5. Focus on local SEO

Although some brands ignore optimization and simply focus on their social media accounts, you should still try to get some organic traffic for your website. Local SEO, in particular, is especially great for building a long-term brand presence in a new, international market.

First off, you should modify target keywords according to how locals use them. This is especially important for products and services, as the phrasing could vary significantly from country to country. For example, Americans might use “Kleenex” for facial tissues, while most of the world will simply use “facial tissues.”

One of the best examples of local product localization comes in the form of currency changes. If you have a pricing page in dollars, you should definitely create a new version in Euros or another local currency.

6. Change visuals

Graphic content is among the most overlooked elements of localization. Like any other thing on your site, images, background colors, and other visuals can go a long way in converting foreign users. So much so that some companies spend enormous amounts of money on modifying their themes and landing pages.

Another reason to localize visual elements is that your current solutions might be offensive in other cultures. Keep in mind that every photo could potentially cause controversy, and we suggest that you test them before posting. A good method is doing a content assessment with a specialized team.

This type of optimization is especially important for brands that use graphic content to present vital information on their sites. This is especially noticeable on the Homepage but also on the Contact and About Us pages. However, graphic localization will also work for article images and infographics.

7. Improve shopping experience

Changing the layout of your product pages is vital for conversions. Keep in mind that people are always skeptical when a new brand hits their market. They’re usually not prepared to open their wallets for fear of scams or other transactional issues.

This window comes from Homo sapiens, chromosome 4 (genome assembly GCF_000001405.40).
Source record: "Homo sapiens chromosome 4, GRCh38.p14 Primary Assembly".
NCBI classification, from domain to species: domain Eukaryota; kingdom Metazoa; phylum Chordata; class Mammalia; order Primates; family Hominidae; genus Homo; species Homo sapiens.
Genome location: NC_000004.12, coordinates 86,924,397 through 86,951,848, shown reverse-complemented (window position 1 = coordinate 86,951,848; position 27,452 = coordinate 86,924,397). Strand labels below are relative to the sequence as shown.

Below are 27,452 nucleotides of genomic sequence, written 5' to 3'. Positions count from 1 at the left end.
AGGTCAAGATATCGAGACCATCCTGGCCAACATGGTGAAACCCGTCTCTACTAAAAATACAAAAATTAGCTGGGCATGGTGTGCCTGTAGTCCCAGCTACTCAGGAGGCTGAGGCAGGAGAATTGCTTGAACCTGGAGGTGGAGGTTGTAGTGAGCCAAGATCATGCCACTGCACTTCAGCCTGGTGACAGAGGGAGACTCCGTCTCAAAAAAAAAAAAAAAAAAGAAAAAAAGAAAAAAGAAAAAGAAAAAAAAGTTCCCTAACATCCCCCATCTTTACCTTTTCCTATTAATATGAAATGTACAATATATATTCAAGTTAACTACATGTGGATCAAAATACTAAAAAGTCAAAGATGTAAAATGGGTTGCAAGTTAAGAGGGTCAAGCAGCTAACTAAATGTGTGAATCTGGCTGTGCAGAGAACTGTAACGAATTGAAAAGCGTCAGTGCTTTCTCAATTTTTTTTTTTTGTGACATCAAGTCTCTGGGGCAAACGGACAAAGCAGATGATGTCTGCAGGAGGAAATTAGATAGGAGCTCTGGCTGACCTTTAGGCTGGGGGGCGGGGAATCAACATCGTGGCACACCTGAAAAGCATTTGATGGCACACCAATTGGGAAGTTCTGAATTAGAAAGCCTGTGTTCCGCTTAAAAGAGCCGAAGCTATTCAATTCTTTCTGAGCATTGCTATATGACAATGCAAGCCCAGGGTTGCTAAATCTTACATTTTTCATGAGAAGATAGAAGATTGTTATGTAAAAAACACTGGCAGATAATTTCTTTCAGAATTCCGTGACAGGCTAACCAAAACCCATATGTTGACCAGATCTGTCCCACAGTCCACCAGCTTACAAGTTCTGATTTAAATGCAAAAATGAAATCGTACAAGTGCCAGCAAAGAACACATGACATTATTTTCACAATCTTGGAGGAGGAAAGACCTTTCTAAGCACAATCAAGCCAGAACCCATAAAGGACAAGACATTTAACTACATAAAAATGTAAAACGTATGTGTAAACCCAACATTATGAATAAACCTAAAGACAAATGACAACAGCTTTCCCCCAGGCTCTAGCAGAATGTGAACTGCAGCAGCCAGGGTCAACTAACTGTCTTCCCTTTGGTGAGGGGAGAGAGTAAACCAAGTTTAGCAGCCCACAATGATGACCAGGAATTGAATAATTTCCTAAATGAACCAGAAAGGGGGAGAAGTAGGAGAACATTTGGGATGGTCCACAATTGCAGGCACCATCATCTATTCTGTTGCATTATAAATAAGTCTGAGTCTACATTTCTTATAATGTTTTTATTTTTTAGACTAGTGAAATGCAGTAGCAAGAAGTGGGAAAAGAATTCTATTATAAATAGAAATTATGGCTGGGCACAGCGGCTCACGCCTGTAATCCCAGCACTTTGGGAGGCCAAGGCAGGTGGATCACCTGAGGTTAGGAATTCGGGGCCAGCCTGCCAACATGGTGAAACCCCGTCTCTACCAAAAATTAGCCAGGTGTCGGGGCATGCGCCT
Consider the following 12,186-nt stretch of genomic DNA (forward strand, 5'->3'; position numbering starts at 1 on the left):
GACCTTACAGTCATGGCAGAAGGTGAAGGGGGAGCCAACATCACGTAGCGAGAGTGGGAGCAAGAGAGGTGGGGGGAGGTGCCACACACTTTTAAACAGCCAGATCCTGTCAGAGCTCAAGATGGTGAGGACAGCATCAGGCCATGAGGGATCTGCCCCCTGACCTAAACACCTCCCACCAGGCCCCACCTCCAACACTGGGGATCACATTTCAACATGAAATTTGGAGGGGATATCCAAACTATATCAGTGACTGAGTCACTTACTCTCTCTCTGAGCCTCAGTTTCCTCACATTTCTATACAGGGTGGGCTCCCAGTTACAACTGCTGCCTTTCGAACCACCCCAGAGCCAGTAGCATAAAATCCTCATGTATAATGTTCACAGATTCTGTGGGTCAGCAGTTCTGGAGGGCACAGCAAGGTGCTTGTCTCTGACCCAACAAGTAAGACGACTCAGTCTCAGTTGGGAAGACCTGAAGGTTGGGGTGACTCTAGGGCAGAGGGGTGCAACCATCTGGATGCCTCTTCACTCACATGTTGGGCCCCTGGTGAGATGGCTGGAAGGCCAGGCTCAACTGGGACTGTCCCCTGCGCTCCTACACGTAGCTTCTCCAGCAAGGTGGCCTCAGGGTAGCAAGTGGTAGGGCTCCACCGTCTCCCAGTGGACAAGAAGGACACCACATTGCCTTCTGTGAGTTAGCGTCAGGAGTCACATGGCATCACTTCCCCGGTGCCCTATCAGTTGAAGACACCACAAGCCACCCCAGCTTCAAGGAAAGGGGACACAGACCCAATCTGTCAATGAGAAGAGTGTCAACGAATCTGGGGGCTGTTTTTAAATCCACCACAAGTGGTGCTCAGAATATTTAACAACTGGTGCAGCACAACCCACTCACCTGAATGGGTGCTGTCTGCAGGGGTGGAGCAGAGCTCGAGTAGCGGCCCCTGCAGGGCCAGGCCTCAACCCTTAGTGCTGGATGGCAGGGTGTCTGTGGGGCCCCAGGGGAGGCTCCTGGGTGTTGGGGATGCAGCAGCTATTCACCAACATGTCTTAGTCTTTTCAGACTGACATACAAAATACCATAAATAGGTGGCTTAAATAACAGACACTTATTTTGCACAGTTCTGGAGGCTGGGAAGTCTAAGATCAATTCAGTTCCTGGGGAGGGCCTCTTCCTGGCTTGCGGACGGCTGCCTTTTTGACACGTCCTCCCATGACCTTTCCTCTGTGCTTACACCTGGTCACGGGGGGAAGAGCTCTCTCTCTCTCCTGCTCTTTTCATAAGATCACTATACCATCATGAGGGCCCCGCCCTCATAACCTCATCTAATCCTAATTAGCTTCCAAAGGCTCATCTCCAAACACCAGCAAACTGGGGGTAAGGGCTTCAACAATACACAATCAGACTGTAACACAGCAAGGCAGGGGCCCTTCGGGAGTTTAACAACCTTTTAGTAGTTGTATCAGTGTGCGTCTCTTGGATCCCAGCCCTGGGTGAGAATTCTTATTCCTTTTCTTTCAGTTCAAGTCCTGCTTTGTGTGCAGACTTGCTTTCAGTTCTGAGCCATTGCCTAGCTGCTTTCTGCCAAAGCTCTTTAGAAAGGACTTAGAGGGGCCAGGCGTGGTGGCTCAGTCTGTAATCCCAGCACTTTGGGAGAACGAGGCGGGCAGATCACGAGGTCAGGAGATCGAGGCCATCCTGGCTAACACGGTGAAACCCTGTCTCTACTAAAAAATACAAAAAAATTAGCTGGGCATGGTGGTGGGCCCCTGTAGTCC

One of the best localization tricks for eCommerce stores is using a country’s reliable payment providers. While PayPal and American Express are fantastic options in the US and Europe, they might not work at all in Russia and Brazil. Furthermore, even if they’re available, there’s a chance that most consumers don’t use them.

You also need to make improvements to your cart. When a person starts adding items, all the prices need to be shown in the local currency. Additionally, it’s also good to use local shipping companies as a way of building trust.

Content formats to localize and best practices

Basically, you can localize every piece of information and every element on your site. This is especially true if there are major differences between two markets, and you have to make a major shift in your marketing approach.

Whatever the case, each content format has its purpose on the website, so the modifications might look completely different. For example, you might put more emphasis on graphic solutions when redoing your Homepage while only changing the text within the articles.

The MiroMind team always suggests that you analyze the purpose behind the content before localizing it. For starters, you should create several categories and tag each piece of content. Then, proceed by placing these posts in appropriate groups and performing the same type of modifications to each one.

Not only will this simplify the process, but it will also bring consistency to similar types of content. Anyway, here’s the most common classification of website marketing material:

  • Brand content
  • Marketing content
  • Contact information
  • System content
  • Legal content
  • Technical content